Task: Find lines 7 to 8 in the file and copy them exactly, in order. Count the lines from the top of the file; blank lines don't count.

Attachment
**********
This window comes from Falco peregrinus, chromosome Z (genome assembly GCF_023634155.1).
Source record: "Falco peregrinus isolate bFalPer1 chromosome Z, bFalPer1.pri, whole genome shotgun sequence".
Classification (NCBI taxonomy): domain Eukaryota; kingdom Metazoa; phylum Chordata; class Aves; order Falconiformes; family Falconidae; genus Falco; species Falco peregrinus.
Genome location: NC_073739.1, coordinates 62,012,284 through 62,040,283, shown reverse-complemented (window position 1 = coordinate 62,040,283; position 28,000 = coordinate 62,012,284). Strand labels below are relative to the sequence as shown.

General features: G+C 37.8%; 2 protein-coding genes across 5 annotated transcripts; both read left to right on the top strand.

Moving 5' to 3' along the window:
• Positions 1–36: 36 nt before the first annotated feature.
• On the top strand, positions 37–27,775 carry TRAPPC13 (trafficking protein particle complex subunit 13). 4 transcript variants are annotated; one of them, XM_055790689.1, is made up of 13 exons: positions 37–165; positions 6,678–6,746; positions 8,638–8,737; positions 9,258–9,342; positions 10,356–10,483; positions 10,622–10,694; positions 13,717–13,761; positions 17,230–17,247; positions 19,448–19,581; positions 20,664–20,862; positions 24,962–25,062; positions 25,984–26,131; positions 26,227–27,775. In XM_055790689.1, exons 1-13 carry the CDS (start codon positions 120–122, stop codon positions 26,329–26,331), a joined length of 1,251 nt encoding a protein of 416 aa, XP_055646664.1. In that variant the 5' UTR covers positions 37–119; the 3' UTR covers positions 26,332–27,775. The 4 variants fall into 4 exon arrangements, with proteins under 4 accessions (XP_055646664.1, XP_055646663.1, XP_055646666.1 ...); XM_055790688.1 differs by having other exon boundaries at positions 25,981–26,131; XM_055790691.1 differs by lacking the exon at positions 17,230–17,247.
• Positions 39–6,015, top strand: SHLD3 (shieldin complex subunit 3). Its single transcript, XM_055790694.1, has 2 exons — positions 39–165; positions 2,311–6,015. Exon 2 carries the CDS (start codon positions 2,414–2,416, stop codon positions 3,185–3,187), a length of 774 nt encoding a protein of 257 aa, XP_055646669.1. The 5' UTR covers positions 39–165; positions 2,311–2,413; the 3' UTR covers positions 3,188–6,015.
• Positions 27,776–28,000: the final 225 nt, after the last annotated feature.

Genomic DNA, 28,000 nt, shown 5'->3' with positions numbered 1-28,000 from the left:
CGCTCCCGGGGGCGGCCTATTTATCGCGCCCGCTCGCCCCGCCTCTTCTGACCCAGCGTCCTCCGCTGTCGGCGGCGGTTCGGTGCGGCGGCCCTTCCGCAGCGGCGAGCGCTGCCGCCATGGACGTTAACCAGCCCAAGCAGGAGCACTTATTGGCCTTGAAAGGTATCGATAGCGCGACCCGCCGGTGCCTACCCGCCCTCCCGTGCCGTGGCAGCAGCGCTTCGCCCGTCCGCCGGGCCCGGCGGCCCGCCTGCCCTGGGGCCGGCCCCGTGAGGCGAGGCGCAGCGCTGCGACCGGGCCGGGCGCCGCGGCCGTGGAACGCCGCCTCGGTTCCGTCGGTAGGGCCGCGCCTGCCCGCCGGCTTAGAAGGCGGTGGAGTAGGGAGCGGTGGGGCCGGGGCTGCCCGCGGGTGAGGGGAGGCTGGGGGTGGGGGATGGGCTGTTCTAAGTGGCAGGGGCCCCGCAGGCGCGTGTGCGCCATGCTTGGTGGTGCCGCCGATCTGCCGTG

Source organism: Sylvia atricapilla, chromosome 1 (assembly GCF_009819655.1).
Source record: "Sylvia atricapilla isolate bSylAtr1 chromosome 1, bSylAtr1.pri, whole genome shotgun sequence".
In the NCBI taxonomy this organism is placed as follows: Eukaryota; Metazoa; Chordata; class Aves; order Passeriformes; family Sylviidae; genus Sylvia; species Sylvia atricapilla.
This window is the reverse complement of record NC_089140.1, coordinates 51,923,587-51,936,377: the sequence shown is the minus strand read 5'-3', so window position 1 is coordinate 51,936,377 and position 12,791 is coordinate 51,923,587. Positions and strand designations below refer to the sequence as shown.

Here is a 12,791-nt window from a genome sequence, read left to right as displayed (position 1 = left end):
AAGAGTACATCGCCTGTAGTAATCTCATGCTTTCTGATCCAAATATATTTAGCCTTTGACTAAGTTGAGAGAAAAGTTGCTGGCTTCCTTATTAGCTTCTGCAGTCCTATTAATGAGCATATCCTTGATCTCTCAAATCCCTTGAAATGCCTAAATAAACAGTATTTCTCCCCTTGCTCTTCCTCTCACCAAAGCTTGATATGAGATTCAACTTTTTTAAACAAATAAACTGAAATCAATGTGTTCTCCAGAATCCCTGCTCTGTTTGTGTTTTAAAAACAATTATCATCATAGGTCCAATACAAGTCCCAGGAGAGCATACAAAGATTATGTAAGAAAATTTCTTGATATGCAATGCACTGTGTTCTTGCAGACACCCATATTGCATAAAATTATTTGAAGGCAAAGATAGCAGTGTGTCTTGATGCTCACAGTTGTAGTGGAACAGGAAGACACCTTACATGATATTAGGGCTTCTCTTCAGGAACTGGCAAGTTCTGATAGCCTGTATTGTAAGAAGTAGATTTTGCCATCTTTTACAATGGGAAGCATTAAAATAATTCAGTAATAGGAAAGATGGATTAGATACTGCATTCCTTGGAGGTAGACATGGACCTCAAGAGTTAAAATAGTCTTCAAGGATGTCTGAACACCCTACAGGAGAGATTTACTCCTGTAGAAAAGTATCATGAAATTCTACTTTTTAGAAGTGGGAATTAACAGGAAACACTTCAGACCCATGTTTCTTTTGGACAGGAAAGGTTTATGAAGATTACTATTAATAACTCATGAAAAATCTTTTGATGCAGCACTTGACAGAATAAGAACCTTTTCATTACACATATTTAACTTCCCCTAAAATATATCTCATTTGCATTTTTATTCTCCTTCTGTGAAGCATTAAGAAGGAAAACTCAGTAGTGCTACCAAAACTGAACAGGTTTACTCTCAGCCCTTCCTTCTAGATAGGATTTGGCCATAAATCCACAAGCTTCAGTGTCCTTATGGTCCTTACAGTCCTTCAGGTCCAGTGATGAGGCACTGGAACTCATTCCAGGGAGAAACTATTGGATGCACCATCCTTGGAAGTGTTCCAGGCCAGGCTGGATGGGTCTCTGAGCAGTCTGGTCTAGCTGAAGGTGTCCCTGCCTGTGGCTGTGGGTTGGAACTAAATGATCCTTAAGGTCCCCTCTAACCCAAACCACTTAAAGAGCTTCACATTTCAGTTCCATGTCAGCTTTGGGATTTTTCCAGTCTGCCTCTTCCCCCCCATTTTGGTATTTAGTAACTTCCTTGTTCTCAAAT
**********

• Positions 1–36: 36 nt before the first annotated feature.
• On the top strand, positions 37–27,775 carry TRAPPC13 (trafficking protein particle complex subunit 13). 4 transcript variants are annotated; one of them, XM_055790689.1, is made up of 13 exons: positions 37–165; positions 6,678–6,746; positions 8,638–8,737; positions 9,258–9,342; positions 10,356–10,483; positions 10,622–10,694; positions 13,717–13,761; positions 17,230–17,247; positions 19,448–19,581; positions 20,664–20,862; positions 24,962–25,062; positions 25,984–26,131; positions 26,227–27,775. In XM_055790689.1, exons 1-13 carry the CDS (start codon positions 120–122, stop codon positions 26,329–26,331), a joined length of 1,251 nt encoding a protein of 416 aa, XP_055646664.1. In that variant the 5' UTR covers positions 37–119; the 3' UTR covers positions 26,332–27,775. The 4 variants fall into 4 exon arrangements, with proteins under 4 accessions (XP_055646664.1, XP_055646663.1, XP_055646666.1 ...); XM_055790688.1 differs by having other exon boundaries at positions 25,981–26,131; XM_055790691.1 differs by lacking the exon at positions 17,230–17,247.